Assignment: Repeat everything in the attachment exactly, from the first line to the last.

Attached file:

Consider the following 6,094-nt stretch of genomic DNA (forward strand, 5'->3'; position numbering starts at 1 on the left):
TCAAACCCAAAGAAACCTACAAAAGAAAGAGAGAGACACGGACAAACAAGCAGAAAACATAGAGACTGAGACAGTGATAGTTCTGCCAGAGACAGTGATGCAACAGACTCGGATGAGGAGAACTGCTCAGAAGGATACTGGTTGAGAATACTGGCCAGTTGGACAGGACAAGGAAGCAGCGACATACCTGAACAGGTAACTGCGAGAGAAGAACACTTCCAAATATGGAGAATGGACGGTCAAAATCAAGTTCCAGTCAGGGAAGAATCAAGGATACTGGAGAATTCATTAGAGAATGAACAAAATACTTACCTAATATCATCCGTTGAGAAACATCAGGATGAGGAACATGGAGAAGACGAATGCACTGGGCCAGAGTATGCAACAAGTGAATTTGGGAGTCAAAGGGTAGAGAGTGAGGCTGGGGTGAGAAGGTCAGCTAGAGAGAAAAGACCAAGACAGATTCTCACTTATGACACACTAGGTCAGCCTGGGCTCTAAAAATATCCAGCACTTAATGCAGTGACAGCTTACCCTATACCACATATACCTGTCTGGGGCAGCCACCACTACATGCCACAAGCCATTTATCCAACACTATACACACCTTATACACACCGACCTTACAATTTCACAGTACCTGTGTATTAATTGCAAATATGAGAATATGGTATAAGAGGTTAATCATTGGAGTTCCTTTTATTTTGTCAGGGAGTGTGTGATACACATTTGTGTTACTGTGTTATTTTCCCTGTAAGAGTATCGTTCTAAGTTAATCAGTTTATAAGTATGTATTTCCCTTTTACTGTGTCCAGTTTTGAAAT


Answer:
Consider the following 6,094-nt stretch of genomic DNA (forward strand, 5'->3'; position numbering starts at 1 on the left):
TCAAACCCAAAGAAACCTACAAAAGAAAGAGAGAGACACGGACAAACAAGCAGAAAACATAGAGACTGAGACAGTGATAGTTCTGCCAGAGACAGTGATGCAACAGACTCGGATGAGGAGAACTGCTCAGAAGGATACTGGTTGAGAATACTGGCCAGTTGGACAGGACAAGGAAGCAGCGACATACCTGAACAGGTAACTGCGAGAGAAGAACACTTCCAAATATGGAGAATGGACGGTCAAAATCAAGTTCCAGTCAGGGAAGAATCAAGGATACTGGAGAATTCATTAGAGAATGAACAAAATACTTACCTAATATCATCCGTTGAGAAACATCAGGATGAGGAACATGGAGAAGACGAATGCACTGGGCCAGAGTATGCAACAAGTGAATTTGGGAGTCAAAGGGTAGAGAGTGAGGCTGGGGTGAGAAGGTCAGCTAGAGAGAAAAGACCAAGACAGATTCTCACTTATGACACACTAGGTCAGCCTGGGCTCTAAAAATATCCAGCACTTAATGCAGTGACAGCTTACCCTATACCACATATACCTGTCTGGGGCAGCCACCACTACATGCCACAAGCCATTTATCCAACACTATACACACCTTATACACACCGACCTTACAATTTCACAGTACCTGTGTATTAATTGCAAATATGAGAATATGGTATAAGAGGTTAATCATTGGAGTTCCTTTTATTTTGTCAGGGAGTGTGTGATACACATTTGTGTTACTGTGTTATTTTCCCTGTAAGAGTATCGTTCTAAGTTAATCAGTTTATAAGTATGTATTTCCCTTTTACTGTGTCCAGTTTTGAAAT